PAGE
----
There’s always one. Every year, a team makes a choice that stuns everyone in the NFL world. It’s usually around the mid-point of the first round when boards start to diverge and there comes a marriage of team, need, player and outlier.
In recent years, the Las Vegas Raiders have provided a few. We saw edge rusher Clelin Ferrell go No. 4 overall in 2019, and then corner Damon Arnette graced the top-20 the following year. Of course, the Raiders are only an example, and certainly, another will be provided on Thursday.
– Does Baker Mayfield get dealt during the draft?
This will be fun to watch. The smart money says Mayfield isn’t going anywhere until sometime in the summer considering both Cleveland Browns general manager Andrew Berry’s comments, and the return value at this juncture. Mayfield will be worth far more to a team with an injury than a franchise trying to find a one-year rental to compete with another healthy player.
Of course, should a quarterback-needy team miss on its targets, Berry could get a call. The Browns must understand every day Mayfield remains on the roster creates potential tension come training camp. Plus, he’s a cap hit and owners Jimmy and Dee Haslam have to pay him.
While trades for veteran players typically don’t happen during the draft, Mayfield could be an exception.
Top 10 biggest non-QB draft busts since 2000
1. Trent Richardson, RB, Cleveland Browns
2. Robert Gallery, G, Oakland Raiders
3. Aaron Curry, LB, Seattle Seahawks
4. Luke Joeckel, OT, Jacksonville Jaguars
5. Jason Smith, OT, St. Louis Rams
6. Kevin White, WR, Chicago Bears
7. Courtney Brown, DE, Cleveland Browns
8. Charles Rogers, WR, Detroit Lions
9. Justin Gilbert, CB, Cleveland Browns
10. Greg Robinson, OT, St. Louis Rams
"“I do not foresee that happening.”"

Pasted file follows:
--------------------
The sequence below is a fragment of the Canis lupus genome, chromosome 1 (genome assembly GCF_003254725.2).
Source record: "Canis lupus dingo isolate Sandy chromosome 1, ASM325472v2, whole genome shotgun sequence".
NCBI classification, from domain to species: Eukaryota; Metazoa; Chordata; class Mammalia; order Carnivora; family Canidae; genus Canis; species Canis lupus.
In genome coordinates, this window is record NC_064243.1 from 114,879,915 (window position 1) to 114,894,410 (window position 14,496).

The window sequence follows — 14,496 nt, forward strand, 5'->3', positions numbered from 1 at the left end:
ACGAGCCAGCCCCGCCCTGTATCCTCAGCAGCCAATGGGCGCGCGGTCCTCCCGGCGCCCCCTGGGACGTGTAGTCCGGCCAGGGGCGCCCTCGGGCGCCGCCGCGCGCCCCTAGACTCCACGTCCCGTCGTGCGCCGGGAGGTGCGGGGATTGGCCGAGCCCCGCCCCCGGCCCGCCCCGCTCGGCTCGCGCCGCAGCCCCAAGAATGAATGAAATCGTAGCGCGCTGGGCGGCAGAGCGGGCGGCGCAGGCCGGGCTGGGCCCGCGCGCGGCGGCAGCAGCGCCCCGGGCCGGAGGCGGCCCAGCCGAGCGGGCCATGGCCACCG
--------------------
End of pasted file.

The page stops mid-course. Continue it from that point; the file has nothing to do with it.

– Tennessee Titans general manager Jon Robinson on trading receiver A.J. Brown
That’s a far cry from “no.” The Titans are facing the same problem seen with the Seattle Seahawks and D.K. Metcalf, the Washington Commanders and Terry McLaurin, and of course, the San Francisco 49ers and Deebo Samuel. Star receivers in an exploding market on the last year of their rookie deals.
Brown, 24, is a bonafide star. He has two 1,000-yard campaigns in three seasons with the Titans, notching a Pro Bowl berth along the way. Brown also has 24 receiving touchdowns despite missing six games in his career, including four last year.
If Robinson wants to keep Brown, it’ll likely cost upwards of $25 million annually and $60 million in guarantees after the deals given to Davante Adams and Tyreek Hill by the Las Vegas Raiders and Miami Dolphins respectively.
If that’s too rich for Tennessee? Start fielding calls.
Until Lamar Jackson showed up, Michael Vick was the only quarterback in NFL history to have a 1,000-yard rushing season, doing so in 2006 with the Atlanta Falcons. Jackson, however, has turned the trick twice, in both 2019 and 2020 while starring for the Baltimore Ravens.
Info learned this week
1. Deebo Samuel latest star to reportedly be on the block
The San Francisco 49ers are dealing with an unhappy superstar.
Last week, receiver Deebo Samuel told ESPN’s Jeff Darlington he wanted out of San Francisco with one year remaining on his rookie deal. Samuel, 26, is coming off his first Pro Bowl season, where he also made First-Team All-Pro with 1,405 receiving yards on a league-best 18.2 yards per reception. Furthermore, Samuel racked up 365 rushing yards and 14 total touchdowns, on his way to becoming the Niners’ lead back in the postseason.